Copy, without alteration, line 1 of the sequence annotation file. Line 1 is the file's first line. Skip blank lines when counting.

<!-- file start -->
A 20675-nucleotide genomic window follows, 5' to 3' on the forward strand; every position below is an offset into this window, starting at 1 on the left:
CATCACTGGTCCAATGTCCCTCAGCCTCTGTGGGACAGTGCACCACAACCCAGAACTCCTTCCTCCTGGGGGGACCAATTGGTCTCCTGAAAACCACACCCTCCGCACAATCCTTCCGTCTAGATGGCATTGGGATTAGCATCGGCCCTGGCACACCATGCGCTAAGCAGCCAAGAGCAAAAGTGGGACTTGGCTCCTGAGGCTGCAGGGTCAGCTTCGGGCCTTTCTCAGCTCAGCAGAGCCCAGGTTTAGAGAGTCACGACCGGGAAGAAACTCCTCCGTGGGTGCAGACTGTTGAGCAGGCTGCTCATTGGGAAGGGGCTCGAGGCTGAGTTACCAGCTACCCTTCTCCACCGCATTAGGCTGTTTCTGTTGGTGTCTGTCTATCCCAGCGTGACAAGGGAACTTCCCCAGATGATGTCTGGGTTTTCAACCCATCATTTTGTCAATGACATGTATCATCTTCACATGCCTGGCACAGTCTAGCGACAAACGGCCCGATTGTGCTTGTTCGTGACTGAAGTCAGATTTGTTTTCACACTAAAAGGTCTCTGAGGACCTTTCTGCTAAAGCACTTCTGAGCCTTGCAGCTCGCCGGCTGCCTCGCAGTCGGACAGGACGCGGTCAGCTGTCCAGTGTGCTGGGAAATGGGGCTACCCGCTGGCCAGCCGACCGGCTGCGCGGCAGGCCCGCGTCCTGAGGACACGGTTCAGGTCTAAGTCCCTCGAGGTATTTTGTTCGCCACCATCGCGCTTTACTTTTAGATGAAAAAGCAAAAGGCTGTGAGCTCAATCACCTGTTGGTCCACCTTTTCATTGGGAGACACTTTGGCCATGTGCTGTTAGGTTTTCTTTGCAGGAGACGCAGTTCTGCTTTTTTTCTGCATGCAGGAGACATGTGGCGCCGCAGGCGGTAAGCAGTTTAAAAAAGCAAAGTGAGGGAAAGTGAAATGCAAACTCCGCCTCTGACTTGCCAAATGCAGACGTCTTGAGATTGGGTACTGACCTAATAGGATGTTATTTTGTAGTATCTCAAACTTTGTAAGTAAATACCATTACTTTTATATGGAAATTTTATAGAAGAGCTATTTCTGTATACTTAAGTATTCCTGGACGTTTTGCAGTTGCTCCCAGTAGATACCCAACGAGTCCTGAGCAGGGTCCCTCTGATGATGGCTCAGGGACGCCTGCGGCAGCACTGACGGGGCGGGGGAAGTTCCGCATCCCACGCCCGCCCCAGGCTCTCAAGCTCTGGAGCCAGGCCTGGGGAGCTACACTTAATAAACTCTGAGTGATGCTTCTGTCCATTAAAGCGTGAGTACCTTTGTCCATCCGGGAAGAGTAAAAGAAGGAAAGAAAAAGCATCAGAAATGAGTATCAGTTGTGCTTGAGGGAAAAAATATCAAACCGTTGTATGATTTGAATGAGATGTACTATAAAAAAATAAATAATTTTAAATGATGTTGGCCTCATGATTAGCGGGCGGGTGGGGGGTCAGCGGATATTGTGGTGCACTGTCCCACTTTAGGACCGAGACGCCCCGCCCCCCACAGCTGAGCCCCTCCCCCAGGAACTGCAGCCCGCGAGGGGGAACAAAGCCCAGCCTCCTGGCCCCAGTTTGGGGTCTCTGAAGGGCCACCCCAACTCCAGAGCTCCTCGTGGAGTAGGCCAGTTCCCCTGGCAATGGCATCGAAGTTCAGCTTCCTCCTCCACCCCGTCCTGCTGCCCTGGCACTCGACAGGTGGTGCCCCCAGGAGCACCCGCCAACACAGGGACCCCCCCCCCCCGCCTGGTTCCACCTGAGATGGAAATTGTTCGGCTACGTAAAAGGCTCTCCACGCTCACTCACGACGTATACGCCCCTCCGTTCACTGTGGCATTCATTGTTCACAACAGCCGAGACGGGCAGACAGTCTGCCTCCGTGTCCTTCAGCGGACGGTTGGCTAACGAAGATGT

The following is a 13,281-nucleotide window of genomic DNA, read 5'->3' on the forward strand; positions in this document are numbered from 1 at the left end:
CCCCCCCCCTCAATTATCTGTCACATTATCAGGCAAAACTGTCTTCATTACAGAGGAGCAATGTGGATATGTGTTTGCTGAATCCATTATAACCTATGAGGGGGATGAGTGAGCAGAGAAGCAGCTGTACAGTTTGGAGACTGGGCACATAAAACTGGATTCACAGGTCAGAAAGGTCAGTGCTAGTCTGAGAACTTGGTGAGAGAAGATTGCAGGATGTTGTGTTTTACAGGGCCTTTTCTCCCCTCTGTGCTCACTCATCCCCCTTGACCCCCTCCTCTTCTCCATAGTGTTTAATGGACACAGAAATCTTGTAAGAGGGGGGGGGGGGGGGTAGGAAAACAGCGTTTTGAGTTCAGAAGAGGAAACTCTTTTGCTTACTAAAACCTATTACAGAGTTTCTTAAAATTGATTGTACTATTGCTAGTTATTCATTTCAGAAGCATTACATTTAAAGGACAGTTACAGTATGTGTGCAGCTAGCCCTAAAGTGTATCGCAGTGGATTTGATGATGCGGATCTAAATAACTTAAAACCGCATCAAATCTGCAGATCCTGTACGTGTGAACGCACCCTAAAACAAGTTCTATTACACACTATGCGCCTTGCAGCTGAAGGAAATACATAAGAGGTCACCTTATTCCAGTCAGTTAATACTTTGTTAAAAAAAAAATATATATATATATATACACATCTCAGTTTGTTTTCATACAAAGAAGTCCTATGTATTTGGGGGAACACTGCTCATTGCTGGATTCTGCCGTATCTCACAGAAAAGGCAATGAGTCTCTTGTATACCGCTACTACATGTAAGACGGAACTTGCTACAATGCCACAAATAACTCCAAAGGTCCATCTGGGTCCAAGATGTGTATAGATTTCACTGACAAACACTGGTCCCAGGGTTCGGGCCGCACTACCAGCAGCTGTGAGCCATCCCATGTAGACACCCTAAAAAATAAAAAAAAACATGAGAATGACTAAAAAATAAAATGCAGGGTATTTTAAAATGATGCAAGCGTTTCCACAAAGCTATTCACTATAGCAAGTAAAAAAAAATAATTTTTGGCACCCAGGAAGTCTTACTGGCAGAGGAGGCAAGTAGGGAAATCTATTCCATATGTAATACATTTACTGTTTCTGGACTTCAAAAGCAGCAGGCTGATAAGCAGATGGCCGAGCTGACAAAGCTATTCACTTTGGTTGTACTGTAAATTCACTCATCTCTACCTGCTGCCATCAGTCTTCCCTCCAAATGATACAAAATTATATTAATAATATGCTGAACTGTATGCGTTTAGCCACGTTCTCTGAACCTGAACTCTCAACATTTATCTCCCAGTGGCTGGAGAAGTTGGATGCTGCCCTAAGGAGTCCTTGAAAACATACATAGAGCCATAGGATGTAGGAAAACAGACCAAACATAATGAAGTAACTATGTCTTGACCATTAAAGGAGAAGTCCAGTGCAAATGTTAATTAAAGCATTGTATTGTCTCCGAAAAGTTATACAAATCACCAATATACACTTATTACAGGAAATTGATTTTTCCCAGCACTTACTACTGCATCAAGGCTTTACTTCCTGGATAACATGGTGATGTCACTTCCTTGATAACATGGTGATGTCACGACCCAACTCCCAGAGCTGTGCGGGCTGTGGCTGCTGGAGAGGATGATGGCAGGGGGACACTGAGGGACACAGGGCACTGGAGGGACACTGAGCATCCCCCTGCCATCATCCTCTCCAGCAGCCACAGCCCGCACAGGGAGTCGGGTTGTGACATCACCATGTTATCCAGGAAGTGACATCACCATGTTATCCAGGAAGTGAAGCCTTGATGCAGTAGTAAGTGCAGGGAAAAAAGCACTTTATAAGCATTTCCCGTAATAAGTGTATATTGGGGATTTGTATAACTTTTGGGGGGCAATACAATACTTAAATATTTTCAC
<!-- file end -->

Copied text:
A 20675-nucleotide genomic window follows, 5' to 3' on the forward strand; every position below is an offset into this window, starting at 1 on the left: